Viewers in Korea and abroad responded with shock to a documentary on North Korean refugees produced by the Chosun Ilbo and aired on cable TV channels Monday. Internet portal sites including and Naver were inundated with postings saying it had been high time the story was told.

A 26-year-old North Korean woman, Mun Yun-hee crossed the Duman or Tumen River into China in the dawn of Oct. 22 last year, which at that point was some 40 m wide, guided by a human trafficker. She was being sold to a single middle-aged Chinese farmer into a kind of indentured servitude-cum-companionship. Both of them wore only panties, having stored their trousers and shoes in bags, because if you are found wearing wet clothes across the river deep at night, it is a dead giveaway that you are a North Korean refugee.

Mun was led to a hideout, and the agent left. Asked why she crossed the river, she replied, “My father starved to death late in the 1990s, and my mother is blind from hunger.” Her family owed 300 kg of corns, beans and rice and sold herself for the sake of her blind mother and a younger brother. The middleman paid her 350 yuan, or W46,000 (US$1=W939), equivalent to half of the grain debt. [Chosun Ilbo]

One Internet user, a subscriber to, said, "It’s been 10 years since the news about 3 million starved North Korean people spread around the world. The South Korean people, press and broadcasters should be ashamed for having turned a deaf ear to the situation in the North." The user added, "I’d like to praise the Chosun Ilbo and Durihana Mission," a South Korean group supporting North Korean refugees.

Another Web user, who watched the first of the documentary’s four parts on cable channel tvN, said, "Watching the program chilled my heart. The program really made me question myself." As of Tuesday, some 90 people had donated approximately W9 million (US$1=W947) to Durihana Mission as a result of the program.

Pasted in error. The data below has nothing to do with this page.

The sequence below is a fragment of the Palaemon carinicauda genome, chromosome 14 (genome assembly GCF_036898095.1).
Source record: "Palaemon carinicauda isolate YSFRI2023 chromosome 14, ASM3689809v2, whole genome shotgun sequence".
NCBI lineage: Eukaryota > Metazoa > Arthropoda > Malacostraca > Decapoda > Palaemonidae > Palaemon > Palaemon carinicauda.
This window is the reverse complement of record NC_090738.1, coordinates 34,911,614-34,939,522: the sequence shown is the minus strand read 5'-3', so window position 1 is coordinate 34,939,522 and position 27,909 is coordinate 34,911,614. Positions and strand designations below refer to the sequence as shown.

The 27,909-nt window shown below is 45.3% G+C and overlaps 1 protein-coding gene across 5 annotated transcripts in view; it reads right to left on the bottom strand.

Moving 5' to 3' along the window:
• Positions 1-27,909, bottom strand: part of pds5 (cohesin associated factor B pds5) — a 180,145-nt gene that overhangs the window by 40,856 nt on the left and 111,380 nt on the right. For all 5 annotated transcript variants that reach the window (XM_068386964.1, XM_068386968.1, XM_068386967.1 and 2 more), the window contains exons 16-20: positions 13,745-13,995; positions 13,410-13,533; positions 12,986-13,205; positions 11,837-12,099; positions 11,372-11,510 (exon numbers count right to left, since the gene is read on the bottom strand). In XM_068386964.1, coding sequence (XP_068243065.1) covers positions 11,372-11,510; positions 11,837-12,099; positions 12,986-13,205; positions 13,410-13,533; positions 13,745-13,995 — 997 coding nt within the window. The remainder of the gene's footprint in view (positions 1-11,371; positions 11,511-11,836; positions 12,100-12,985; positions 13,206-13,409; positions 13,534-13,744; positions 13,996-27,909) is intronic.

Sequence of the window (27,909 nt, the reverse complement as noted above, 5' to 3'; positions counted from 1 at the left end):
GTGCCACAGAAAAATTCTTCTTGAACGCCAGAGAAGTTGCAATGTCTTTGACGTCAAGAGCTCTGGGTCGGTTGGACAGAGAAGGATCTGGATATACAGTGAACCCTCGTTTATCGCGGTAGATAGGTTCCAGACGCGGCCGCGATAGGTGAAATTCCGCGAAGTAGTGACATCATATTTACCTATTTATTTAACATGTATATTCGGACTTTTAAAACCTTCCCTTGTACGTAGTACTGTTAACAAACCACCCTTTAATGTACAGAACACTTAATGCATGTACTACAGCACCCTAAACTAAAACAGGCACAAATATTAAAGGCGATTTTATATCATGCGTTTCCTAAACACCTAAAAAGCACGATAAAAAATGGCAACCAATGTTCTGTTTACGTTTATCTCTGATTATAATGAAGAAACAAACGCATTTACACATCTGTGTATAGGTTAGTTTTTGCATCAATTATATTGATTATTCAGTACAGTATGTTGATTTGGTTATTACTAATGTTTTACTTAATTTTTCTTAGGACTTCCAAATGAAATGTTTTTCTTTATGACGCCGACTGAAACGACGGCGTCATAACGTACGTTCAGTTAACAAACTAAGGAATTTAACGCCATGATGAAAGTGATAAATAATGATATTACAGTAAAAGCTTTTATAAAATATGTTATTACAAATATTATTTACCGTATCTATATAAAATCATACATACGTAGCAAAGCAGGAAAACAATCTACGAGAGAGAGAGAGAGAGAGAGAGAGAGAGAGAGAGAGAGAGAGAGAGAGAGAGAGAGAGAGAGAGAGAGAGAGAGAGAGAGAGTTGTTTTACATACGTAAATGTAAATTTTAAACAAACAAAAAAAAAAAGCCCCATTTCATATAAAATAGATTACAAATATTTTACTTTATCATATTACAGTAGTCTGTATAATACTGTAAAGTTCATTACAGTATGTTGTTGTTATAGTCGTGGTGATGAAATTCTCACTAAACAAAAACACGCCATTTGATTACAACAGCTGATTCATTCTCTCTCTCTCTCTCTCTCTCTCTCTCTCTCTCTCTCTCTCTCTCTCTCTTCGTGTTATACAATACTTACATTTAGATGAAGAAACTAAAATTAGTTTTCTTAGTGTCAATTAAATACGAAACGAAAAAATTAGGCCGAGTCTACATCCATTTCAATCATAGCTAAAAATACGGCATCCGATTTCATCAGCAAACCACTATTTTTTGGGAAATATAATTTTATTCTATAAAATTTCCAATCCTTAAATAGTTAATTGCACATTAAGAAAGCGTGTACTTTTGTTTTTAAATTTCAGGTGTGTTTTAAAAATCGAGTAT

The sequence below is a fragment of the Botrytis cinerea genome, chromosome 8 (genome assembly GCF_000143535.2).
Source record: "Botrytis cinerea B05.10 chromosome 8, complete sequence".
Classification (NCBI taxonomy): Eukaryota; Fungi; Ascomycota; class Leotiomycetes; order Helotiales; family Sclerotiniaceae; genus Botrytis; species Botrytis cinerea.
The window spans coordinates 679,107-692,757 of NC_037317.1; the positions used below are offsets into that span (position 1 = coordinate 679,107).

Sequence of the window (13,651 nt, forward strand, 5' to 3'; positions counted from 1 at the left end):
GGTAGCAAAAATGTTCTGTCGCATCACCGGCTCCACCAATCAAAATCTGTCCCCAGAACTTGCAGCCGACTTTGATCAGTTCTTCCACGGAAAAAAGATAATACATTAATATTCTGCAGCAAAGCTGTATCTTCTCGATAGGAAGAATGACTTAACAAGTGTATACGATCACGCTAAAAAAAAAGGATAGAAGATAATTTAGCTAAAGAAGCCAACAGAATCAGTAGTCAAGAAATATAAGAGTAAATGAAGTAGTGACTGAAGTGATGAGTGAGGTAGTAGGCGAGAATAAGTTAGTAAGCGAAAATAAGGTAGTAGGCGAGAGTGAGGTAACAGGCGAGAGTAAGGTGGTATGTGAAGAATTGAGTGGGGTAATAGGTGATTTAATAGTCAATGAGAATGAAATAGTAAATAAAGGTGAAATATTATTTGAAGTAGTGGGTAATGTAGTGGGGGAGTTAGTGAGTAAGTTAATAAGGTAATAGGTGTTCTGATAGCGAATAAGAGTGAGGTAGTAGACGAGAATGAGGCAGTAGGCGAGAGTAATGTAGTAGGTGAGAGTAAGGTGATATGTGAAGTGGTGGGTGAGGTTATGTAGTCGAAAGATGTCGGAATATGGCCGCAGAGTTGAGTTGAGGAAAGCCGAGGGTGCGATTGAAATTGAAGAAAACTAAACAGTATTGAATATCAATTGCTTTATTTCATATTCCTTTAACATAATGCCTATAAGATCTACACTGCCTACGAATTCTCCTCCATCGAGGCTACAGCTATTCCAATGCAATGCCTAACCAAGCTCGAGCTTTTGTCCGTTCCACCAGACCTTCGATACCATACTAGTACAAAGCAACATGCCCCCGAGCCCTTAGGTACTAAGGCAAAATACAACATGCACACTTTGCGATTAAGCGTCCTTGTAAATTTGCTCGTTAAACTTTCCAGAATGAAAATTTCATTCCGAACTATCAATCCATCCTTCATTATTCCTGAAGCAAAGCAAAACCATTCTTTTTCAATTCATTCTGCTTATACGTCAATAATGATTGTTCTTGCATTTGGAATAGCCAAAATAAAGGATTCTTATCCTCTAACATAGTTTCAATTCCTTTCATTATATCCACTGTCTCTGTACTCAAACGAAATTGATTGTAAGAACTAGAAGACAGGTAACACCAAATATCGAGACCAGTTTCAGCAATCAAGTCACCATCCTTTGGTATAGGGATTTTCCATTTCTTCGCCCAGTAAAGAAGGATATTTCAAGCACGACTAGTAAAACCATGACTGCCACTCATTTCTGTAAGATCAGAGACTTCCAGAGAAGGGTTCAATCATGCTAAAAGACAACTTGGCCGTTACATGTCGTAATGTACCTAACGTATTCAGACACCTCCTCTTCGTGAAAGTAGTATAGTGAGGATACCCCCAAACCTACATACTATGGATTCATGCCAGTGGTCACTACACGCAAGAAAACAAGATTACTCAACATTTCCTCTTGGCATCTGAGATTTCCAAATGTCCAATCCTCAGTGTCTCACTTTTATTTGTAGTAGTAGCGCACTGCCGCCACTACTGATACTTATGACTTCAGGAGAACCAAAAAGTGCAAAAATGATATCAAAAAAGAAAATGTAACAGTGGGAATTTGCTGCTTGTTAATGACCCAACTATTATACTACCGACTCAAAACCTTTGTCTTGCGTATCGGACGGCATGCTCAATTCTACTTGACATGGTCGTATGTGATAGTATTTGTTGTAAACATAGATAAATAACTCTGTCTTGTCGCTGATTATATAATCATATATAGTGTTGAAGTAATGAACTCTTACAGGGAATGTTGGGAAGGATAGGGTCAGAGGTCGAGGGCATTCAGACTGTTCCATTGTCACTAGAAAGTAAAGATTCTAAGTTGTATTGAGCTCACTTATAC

The body of a North Korean woman who died of exposure while crossing the Duman or Tumen River has been left unattended for more than two months.

Japan’s TBS on Monday broadcast 15-minute segments of "On The Border" in its late afternoon program "Evening 5" and its 11 p.m. news show "News 23.” "Evening 5" featured North Korean women who are victims of human trafficking and "News 23" dealt with the stateless children they gave birth to.

On Monday, the average viewer ratings of these two programs were at 7 percent and 7.6 percent, way above normal for the time. A TBS spokesman said the ratings “were similar to those of soap operas."

Right after "News 23" was aired, the show’s production team was flooded with phone calls from viewers despite the late hour. Viewers found it hard to believe their eyes. Some wondered whether the Chosun Ilbo reporters had been safe during their coverage in dangerous circumstances.

In the U.S., the Woodrow Wilson International Center for Scholars on Monday invited Mark Lagon, a senior advisor to the secretary of state and director of the Office to Monitor and Combat Trafficking in Persons at the State Department, to give a special lecture on female North Korean refugees, and showed "On The Border" to the audience.

The 100 or so people in attendance were shocked. Jacqueline Kim, an employee at the U.S. Department of Justice, said, "It was shocking to see the misery North Korean women are facing." A Chinese correspondent in Washington said, "The Chosun Ilbo had the courage to expose the reality facing them." But he added, "The Chinese government is in a bind, because if it sends North Korean refugees back to the North according to the law, they will be punished, and if it grants them refugee status, more North Koreans will rush across the border."